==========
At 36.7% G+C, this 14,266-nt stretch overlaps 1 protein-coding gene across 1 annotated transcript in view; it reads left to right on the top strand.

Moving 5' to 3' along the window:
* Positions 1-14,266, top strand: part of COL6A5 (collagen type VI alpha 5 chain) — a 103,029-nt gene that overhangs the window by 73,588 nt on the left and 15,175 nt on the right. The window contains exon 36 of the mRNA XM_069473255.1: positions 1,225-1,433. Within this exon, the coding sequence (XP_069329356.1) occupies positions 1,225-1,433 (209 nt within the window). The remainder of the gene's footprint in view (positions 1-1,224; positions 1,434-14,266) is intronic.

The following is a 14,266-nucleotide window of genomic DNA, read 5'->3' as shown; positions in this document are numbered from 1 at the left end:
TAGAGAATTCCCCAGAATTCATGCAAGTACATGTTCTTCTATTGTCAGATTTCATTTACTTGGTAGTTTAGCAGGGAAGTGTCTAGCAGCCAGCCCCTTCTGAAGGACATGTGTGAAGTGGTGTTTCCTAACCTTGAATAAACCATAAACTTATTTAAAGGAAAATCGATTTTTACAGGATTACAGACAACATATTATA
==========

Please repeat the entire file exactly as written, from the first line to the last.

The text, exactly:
At 36.7% G+C, this 14,266-nt stretch overlaps 1 protein-coding gene across 1 annotated transcript in view; it reads left to right on the top strand.

Moving 5' to 3' along the window:
* Positions 1-14,266, top strand: part of COL6A5 (collagen type VI alpha 5 chain) — a 103,029-nt gene that overhangs the window by 73,588 nt on the left and 15,175 nt on the right. The window contains exon 36 of the mRNA XM_069473255.1: positions 1,225-1,433. Within this exon, the coding sequence (XP_069329356.1) occupies positions 1,225-1,433 (209 nt within the window). The remainder of the gene's footprint in view (positions 1-1,224; positions 1,434-14,266) is intronic.

The following is a 14,266-nucleotide window of genomic DNA, read 5'->3' as shown; positions in this document are numbered from 1 at the left end:
TAGAGAATTCCCCAGAATTCATGCAAGTACATGTTCTTCTATTGTCAGATTTCATTTACTTGGTAGTTTAGCAGGGAAGTGTCTAGCAGCCAGCCCCTTCTGAAGGACATGTGTGAAGTGGTGTTTCCTAACCTTGAATAAACCATAAACTTATTTAAAGGAAAATCGATTTTTACAGGATTACAGACAACATATTATA